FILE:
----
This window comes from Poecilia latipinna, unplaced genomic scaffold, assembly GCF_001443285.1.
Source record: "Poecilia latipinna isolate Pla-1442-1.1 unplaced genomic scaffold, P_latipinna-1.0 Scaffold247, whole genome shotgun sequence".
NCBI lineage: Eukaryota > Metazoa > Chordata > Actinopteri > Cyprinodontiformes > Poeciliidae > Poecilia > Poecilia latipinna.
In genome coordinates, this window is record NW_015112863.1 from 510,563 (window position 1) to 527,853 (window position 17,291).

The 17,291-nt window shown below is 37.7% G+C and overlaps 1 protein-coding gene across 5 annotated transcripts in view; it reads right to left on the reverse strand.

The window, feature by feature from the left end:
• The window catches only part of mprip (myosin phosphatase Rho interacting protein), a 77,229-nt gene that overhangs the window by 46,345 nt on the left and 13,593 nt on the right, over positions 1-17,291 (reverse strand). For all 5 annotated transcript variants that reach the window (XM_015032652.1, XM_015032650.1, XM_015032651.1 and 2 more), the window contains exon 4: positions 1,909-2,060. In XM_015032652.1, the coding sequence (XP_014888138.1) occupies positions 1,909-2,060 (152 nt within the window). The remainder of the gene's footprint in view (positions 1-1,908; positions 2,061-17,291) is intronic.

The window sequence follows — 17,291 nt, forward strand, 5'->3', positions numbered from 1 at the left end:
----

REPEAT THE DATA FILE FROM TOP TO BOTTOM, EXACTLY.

This window comes from Poecilia latipinna, unplaced genomic scaffold, assembly GCF_001443285.1.
Source record: "Poecilia latipinna isolate Pla-1442-1.1 unplaced genomic scaffold, P_latipinna-1.0 Scaffold247, whole genome shotgun sequence".
NCBI lineage: Eukaryota > Metazoa > Chordata > Actinopteri > Cyprinodontiformes > Poeciliidae > Poecilia > Poecilia latipinna.
In genome coordinates, this window is record NW_015112863.1 from 510,563 (window position 1) to 527,853 (window position 17,291).

The 17,291-nt window shown below is 37.7% G+C and overlaps 1 protein-coding gene across 5 annotated transcripts in view; it reads right to left on the reverse strand.

The window, feature by feature from the left end:
• The window catches only part of mprip (myosin phosphatase Rho interacting protein), a 77,229-nt gene that overhangs the window by 46,345 nt on the left and 13,593 nt on the right, over positions 1-17,291 (reverse strand). For all 5 annotated transcript variants that reach the window (XM_015032652.1, XM_015032650.1, XM_015032651.1 and 2 more), the window contains exon 4: positions 1,909-2,060. In XM_015032652.1, the coding sequence (XP_014888138.1) occupies positions 1,909-2,060 (152 nt within the window). The remainder of the gene's footprint in view (positions 1-1,908; positions 2,061-17,291) is intronic.

The window sequence follows — 17,291 nt, forward strand, 5'->3', positions numbered from 1 at the left end: